The Kenty/Carroll thesis called "The Space Between" has made a very helpful map. Consider these “places” and “paths” marked on it by the willingness of an assortment of undergrad actors reflecting on what it is that happens when they are acting onstage.
1. A young man in the group asks, “When I have an erection onstage, is it the character having the erection or myself, the actor?”
2. A young woman says, “A person with whom I acted and who was fine onstage afterwards could not give up seeing me as the character. In spite of me asking him to stop, he just couldn’t realize that I was NOT the character, not anything like the person I was acting, and that for him to treat me as the character was offensive."
3. Another student remarked on being jolted when a member of the audience, absorbed into the “reality” of the play, called out to her character, “Get rid of that guy! He’s poison!” The “fourth wall” came smashing down.
4. An actress was cast in a part that called on her to “murder” a character being played by her long time good friend. She said she simply could not overcome her “real” feelings about the person enough to imagine killing or even harming her.
5. A grown man recalled as a young adolescent acting in a scene from “Huckleberry Finn” with the boy acting as “Tom Sawyer” and them actually entering that virtual world together, a phenomenon so powerful that it has followed him all his life, so that he has tried many times to recapture the mystical intimacy offstage.
My own theoretical exploration has been through object relations psychology (Winnicott’s “play space” between mother and child), introspective psychology (Gendlin’s “focussing”), anthropology (Turner’s “liminal space”), and “Method” acting classes (Krause’s “responsiveness.”) Kelty/Carroll, who is much younger than myself, goes to Lacan’s theory of transference, which builds on but differs from Freud’s version of transference. Clearly, this phenomenon is interesting cross-discipline and it may be time to coordinate.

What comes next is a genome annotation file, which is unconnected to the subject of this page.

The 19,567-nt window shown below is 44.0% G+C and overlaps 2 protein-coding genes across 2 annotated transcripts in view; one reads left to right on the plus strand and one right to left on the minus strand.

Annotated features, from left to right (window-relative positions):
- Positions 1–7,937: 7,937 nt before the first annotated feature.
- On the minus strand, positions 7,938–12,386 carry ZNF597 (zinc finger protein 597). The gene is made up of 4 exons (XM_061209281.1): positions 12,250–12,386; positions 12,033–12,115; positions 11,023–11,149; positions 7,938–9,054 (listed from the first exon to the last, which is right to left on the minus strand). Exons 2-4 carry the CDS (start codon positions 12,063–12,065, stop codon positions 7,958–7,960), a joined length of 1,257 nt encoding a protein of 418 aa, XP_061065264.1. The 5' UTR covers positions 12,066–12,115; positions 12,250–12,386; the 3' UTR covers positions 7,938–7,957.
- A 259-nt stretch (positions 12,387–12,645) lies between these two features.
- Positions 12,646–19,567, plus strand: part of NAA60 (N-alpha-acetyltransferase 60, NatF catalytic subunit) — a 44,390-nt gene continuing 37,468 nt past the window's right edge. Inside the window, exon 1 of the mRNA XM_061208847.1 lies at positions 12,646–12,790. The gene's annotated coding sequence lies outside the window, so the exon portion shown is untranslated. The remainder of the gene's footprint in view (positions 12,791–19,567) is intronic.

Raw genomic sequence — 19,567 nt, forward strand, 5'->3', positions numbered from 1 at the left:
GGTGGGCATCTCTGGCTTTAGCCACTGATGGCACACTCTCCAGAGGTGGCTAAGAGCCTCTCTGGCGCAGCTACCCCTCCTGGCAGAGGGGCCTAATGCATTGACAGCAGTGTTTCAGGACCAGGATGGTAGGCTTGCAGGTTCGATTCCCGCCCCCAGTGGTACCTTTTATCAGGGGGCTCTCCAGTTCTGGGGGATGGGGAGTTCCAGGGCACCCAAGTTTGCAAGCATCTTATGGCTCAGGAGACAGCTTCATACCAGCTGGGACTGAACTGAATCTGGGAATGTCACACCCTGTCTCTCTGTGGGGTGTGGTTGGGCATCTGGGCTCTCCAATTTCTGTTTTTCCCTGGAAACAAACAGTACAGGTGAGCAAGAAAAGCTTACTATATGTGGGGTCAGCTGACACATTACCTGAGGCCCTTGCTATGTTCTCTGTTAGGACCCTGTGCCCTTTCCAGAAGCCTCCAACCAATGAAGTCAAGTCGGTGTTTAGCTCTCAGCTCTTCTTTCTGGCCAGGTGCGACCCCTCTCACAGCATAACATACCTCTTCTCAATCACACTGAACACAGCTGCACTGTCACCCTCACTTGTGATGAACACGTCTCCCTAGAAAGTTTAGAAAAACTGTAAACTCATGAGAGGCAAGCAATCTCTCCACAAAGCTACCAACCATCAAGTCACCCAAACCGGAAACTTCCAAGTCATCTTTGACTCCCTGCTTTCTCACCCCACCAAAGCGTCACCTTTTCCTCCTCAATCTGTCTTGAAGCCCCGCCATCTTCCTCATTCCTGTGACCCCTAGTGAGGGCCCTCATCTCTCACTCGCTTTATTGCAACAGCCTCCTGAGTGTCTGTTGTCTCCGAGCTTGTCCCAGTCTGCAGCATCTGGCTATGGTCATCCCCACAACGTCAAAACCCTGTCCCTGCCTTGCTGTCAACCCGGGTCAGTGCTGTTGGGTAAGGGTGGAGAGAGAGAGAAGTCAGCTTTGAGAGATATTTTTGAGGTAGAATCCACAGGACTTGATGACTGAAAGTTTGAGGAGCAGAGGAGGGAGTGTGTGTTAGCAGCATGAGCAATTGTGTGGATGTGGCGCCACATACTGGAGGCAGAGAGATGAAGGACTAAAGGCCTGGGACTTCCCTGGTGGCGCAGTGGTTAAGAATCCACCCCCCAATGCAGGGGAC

One main focus has been the management of boundaries. In acting, these would include:
1. The boundary within between the actor and the character he or she portrays.
2. The relationship/boundary between one actor and another onstage and then the boundary between the relationship/encounter between those same persons when they are not acting.
3. The boundary between the actors onstage and the audience in their seats.
4. The boundary between the context of acting in a play and living real lives outside the theatre.
5. The boundary between the teacher/director as an authority figure and the student/actor in the context of the institution (school/theatre company).
Kelt/Carroll mentions all but the fifth, even though the Lacanian/Freudian theory depends upon an asymmetrical relationship in which the lesser “transfers” a previous key relationship onto the more dominant party. This might happen unconsciously or deliberately and might be used constructively or not. Most parties seem to think that the more transparent the phenomenon is -- that is, the more both parties are aware and willing -- the more useful it can be.